DefinitionThis section has been translated automatically.
ClassificationThis section has been translated automatically.
Depending on the findings in the trichogram, a distinction is made between:
- Anagen (-dystrophic) effluvium (anagen effluvium):
- Telogen effluvium (telogen effluvium):
- Telogen effluvium, immediate telogen release (shedding, e.g., with minoxidil therapy)
- Acute telogen effluvium (febrile illnesses, injuries, severe surgical procedures, crash diets, emotional stress)
- Chronic telogen effluvium(iron deficiency, zinc deficiency, nutritive disorders, thyroid disorders; hyperprolactinemia, etc.).
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EtiopathogenesisThis section has been translated automatically.
Triggers of effluvium described include:
- Seasonal change (spring and autumn)
- Infections (sudden onset of hair loss 2-4 months after infection)
- scalp diseases ( psoriasis capitis, atopic eczema, tinea amiantacea; dermatomyositis, SLE, keratosis pilaris syndrome)
- Systemic diseases (severe consumptive systemic diseases such as tumor diseases; collagenoses; chronic iron deficiency anemia).
- Telogenic (androgenetic) effluvium in males (see Alopecia androgenetica in males below).
- Onset or discontinuation of hormonal contraception
- (Physiological) postpartum effluvium (2-4 months after delivery)
- Chronic telogen effluvium in women
- Postmenopausal effluvium (see also Alopecia androgenetica in women).
- Medications (e.g., chemotherapeutic agents; see below Alopecia medicamentosa).
- Toxins (e.g., various perming procedures).
- Traction or pressure:
- Anagen-dystrophic effluvium: Intoxication with severe damage to anagen hair follicles leads to a transition into a dystrophic anagen phase and consecutive hair loss within a few days (early-type alopecia). In the trichogram, dystrophic anagen hairs are increased with a normal number of telogen hairs. In case of minor damage of hair follicles by subthreshold intoxications, infectious diseases or post partum, there is a premature transition of anagen phase into telogen phase. Hair loss occurs 2-4 months (late type alopecia) later. In the trichogram, increased dystrophic anagen hairs with normal number of telogen hairs.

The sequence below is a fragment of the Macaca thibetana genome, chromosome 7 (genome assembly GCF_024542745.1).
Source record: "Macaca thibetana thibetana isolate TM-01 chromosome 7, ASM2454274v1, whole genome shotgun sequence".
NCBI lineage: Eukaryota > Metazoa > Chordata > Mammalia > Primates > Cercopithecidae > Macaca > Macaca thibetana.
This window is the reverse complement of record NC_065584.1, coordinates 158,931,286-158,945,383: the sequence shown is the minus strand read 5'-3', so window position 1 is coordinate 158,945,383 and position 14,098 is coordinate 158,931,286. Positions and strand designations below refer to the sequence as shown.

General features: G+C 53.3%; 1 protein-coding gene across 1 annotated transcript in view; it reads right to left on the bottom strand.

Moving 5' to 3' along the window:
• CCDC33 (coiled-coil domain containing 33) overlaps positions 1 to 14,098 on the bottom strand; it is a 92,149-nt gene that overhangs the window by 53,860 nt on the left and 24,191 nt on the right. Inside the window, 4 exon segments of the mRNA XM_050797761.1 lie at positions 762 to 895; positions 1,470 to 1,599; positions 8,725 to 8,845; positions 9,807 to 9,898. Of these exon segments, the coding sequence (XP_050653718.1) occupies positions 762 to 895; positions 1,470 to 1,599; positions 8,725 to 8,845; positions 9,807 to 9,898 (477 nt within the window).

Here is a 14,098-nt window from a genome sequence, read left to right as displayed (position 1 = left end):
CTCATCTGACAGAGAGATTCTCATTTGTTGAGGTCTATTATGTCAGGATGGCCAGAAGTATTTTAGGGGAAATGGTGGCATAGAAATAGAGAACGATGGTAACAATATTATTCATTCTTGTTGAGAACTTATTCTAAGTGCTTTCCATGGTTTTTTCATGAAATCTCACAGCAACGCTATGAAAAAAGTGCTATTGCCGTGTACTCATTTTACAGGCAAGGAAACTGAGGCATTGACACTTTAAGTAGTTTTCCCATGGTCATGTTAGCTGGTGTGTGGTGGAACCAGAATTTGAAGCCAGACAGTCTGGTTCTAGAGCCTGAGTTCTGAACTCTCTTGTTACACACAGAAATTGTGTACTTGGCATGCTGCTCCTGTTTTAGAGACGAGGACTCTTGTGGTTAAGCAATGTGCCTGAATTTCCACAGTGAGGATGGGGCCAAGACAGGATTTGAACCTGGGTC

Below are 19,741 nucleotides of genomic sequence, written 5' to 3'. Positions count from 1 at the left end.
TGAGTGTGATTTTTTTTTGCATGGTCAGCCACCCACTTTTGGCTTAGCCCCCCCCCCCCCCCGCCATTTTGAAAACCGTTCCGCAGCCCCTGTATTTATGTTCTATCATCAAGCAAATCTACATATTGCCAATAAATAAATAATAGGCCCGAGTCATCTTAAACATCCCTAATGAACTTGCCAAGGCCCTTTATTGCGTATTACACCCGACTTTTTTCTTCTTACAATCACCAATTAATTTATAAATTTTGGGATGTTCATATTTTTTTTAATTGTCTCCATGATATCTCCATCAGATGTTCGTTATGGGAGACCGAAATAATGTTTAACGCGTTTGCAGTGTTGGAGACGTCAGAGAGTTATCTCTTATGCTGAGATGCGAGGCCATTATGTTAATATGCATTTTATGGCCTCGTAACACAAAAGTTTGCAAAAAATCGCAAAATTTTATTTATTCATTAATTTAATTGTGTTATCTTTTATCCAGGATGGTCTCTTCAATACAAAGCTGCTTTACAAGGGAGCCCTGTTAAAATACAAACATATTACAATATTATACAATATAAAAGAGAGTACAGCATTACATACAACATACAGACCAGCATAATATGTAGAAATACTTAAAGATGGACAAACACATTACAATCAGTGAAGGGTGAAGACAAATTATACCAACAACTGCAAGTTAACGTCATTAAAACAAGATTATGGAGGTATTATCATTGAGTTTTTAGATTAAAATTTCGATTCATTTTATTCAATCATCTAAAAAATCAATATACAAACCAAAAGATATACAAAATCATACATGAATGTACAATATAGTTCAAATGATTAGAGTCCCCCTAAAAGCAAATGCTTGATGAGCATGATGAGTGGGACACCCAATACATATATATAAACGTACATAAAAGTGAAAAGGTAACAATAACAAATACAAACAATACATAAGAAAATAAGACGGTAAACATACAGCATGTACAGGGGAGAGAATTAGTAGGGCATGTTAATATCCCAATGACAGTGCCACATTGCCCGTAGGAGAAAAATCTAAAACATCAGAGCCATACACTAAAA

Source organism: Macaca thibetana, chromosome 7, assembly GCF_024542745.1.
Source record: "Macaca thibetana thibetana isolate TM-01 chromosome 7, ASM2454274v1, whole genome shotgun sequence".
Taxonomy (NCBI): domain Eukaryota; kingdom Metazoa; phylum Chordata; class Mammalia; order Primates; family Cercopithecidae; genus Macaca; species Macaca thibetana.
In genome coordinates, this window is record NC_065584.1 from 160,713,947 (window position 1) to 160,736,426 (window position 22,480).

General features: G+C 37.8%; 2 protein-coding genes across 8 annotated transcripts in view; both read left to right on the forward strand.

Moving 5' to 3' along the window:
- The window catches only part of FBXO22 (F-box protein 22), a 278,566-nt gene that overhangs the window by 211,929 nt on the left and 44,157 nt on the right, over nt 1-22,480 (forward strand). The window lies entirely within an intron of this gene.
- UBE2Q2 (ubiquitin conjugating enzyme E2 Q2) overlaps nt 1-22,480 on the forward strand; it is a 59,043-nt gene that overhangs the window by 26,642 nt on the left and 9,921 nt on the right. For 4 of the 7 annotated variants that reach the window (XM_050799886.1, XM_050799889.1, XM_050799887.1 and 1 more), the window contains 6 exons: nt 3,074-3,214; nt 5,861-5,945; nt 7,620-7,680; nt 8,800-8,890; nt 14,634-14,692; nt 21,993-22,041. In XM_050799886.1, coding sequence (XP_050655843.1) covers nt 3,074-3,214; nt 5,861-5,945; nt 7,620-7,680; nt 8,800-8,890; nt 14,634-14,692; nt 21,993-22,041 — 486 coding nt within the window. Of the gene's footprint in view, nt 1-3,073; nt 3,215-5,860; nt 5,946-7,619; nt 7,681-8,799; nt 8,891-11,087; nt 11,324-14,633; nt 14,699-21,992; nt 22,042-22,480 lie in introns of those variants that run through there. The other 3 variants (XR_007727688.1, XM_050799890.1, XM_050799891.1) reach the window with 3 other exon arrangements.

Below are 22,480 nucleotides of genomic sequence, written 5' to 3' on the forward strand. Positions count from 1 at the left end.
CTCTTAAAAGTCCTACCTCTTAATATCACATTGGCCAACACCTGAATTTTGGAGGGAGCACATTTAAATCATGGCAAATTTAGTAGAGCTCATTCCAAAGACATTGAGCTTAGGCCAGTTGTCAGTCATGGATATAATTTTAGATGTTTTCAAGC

- Telogen effluvium: Minor damage to hair follicles due to subthreshold intoxications, infectious diseases or post partum with premature transition of anagen phase to telogen phase due to minor damage to hair follicles. Hair loss after 2-4 months (late-type alopecia). Increased telogen hairs in the trichogram. See also Alopecia, see also Hair cycle.
DiagnosisThis section has been translated automatically.
- Anamnesis with "hair diary"
- Analysis of the hair loss rate by hair washing test (hair washing after 5 days, then estimation of the number of hairs from the sieve plate of the drain)
- Evaluation of the clinical findings with hair plucking test
- Hair root status (trichogram)
- Laboratory analysis (routine basic laboratory, BKS, Fe, ferritin, thyroid gland values, determination of sex hormones).
Differential diagnosisThis section has been translated automatically.
TherapyThis section has been translated automatically.
Note(s)This section has been translated automatically.
Remember! A hair diary can be used to objectify the daily failure rate. It is advisable to measure the failure rate once a week (preferably under identical conditions, e.g. after a normal hair wash with shampoo; the drain must be secured with a screen plate).
LiteratureThis section has been translated automatically.
- Kantor J et al (2003) Decreased serum ferritin is associated with alopecia in women. J Invest Dermatol 121: 985-988
- Springer K et al (2003) Common hair loss disorders. On Fam Physician 68: 93-102
- Thiedke CC (2003) Alopecia in women. On Fam Physician 67: 1007-1014
- Trueb RM (2010) Systematic approach for women with hair loss. JDDG 8: 284-297
- Wolff H et al (2008) Hair loss in women - diagnosis and treatment. Close to the skin Derm 24: 10-14
Incoming links (19)Acromegaly; Alopecia exogenica diffusa; Alopecia medicamentosa; Clonazepam; Defluvium; Early onset alopecia; Etoposide; Exfoliative dermatitis generalisata subacuta; Heparin; Hydroxycarbamide; ... Show all
Outgoing links (24)Alopecia androgenetica in men; Alopecia androgenetica in women; Alopecia areata (overview); Alopecia marginalis; Alopecia mechanica; Alopecia medicamentosa; Alopecia (overview); Atopic dermatitis (overview); Decubitus alopecia; Dermatomyositis (overview); ... Show all
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